Iowa “has always been at the forefront of civil rights issues and more progressive than most of the states in the Union,” according to the Council Bluffs Community Alliance, a lesbian, gay, bisexual, transgender and ally organization that seeks to embrace and empower diversity. A look at progress for LGBTQ Iowans since 1970:
The University of Iowa becomes one of the first universities in the United States to allow a student LGBT group. It was also one of the first universities in the U.S. to add sexual orientation to its nondiscrimination policy.
Rich Eychaner, a Republican, becomes the first openly gay man in the United States to run for Congress, running for Iowa’s 4th Congressional District. The Des Moines businessman later founded the nonprofit Eychaner Foundation to promote tolerance and nondiscrimination.
On Nov. 14, District Judge Jeff Neary in Sioux City grants a divorce to a lesbian couple who had a civil union in Vermont, a year before Massachusetts allowed marriage equality. The case was appealed by conservatives to the Iowa State Supreme Court.
Iowa becomes the second state to allow full marriage equality for gays and lesbians. One gay couple was married before the judge put a stay on the ruling in Varnum v. Brien (see below) until the Iowa State Supreme Court could rule on the case.
Iowa becomes the fifth state to protect children from bullying due to sexual orientation and gender identity. It also becomes the seventh state to ban discrimination due to sexual orientation and gender identity, thus making these protected classes in the state.
On Jan. 18, the Iowa State Supreme Court rules that the non-birth parent in a same-sex couple can go through the adoption process.
On April 3, the Iowa State Supreme Court hands down a unanimous decision in Varnum v. Brien in favor of full marriage equality for gays and lesbians. Because of the stay on the 2007 District Court ruling, this makes Iowa officially the third state to allow marriage equality. And it’s the first state not on one of the coasts to allow marriage equality and the first state to rule on marriage equality with a unanimous decision.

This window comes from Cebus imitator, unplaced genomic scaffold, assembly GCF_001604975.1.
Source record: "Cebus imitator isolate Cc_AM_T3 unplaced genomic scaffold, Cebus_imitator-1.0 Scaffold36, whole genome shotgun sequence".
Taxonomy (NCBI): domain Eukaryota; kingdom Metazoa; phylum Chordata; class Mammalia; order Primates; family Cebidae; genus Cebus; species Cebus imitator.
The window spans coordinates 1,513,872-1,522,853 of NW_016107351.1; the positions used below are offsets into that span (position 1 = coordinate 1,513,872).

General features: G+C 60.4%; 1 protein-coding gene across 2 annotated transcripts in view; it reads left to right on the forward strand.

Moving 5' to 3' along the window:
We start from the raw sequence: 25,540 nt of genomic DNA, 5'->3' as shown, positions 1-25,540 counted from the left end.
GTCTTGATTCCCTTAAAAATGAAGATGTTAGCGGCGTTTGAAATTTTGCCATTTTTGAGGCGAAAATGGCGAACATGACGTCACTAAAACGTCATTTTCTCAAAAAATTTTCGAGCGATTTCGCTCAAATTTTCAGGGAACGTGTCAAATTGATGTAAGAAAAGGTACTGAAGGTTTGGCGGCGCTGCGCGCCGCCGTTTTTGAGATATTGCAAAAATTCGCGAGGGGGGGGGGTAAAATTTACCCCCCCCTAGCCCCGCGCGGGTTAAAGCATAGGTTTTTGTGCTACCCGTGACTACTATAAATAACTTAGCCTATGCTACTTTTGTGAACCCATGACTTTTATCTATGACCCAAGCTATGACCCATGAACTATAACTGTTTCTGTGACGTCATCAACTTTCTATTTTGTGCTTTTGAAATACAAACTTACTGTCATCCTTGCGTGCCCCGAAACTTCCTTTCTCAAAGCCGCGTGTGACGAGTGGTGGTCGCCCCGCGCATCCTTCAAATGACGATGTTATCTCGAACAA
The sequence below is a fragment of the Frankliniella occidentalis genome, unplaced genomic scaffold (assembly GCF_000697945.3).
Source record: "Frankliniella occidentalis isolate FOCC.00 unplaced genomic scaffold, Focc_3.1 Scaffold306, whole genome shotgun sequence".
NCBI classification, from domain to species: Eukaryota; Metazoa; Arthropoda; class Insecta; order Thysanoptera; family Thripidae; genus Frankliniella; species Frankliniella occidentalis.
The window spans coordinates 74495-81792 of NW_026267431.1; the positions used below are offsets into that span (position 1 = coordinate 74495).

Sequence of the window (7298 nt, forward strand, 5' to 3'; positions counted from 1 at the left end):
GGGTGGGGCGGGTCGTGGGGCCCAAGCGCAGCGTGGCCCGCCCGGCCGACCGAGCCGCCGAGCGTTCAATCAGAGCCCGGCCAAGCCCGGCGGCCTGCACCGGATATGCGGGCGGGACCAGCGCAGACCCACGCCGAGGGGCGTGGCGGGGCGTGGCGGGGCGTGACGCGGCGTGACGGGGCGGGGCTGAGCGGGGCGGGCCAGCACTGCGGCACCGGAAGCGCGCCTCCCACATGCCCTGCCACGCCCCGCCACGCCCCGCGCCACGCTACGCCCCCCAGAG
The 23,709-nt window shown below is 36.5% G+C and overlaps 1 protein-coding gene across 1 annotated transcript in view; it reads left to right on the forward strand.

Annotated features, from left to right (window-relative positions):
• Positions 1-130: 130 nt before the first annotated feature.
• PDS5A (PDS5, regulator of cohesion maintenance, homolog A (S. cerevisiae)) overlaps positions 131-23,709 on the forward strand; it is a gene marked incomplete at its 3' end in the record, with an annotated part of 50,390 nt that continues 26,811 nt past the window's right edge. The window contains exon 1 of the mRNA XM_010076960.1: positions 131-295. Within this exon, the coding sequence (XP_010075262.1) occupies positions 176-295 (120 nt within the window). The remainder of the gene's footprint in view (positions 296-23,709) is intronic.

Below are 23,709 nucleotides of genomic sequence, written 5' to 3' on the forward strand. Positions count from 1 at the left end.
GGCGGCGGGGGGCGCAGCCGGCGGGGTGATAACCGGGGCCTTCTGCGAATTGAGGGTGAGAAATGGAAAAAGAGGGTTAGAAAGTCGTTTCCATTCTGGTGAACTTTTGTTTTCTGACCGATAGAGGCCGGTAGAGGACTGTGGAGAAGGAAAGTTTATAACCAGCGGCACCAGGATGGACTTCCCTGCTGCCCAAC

On Feb. 18, Grinnell College announces its selection of Dr. Raynard Kington as its next president. Kington is the first openly gay African-American college president in the nation.
The Iowa Supreme Court rules that the Iowa Department of Public Health must list the non-birth mother as the second parent on the birth certificate of the child of a lesbian couple. This means that the non-birth parent no longer has to go through the adoption process.
Capital City Pride
An all-volunteer, grassroots nonprofit that hosts the annual Pridefest with the goal of promoting acceptance of the LGBTQ community.
Des Moines Gay Men’s Chorus
A male choir dedicated to advancing a positive image of gay people through music and community outreach.
Des Moines Pride Center
An all-volunteer organization supporting the LGBTQ community and allies.
A foundation dedicated to promoting tolerance and non-discrimination, preventing bullying, and investing in education through student scholarships.
Human Rights Campaign
National organization working to advance civil rights for LGBTQ people.
Iowa Safe Schools
An organization whose mission is providing safe and supportive learning environments and communities for LGBTQ youths and allies.
National legal organization focused on achieving full equality for LGBTQ people.
An organization dedicated toward full equality for LGBTQ individuals in Iowa through grass-roots efforts and education.
Planned Parenthood of the Heartland
Offering a range of health care services as well as resources and education.
Resource for men for free and confidential HIV and STD testing, prevention education and referrals.
The Project of Primary Health Care
Offering a full continuum of HIV services, from testing to treatment.
Synergy Clinical Services
Behavioral health clinic offering a range of specialized services for LGBTQ individuals.
Capital City Pride will host its annual Pridefest June 9-11 in Des Moines. The event will include a parade as well as entertainment. For details, go to: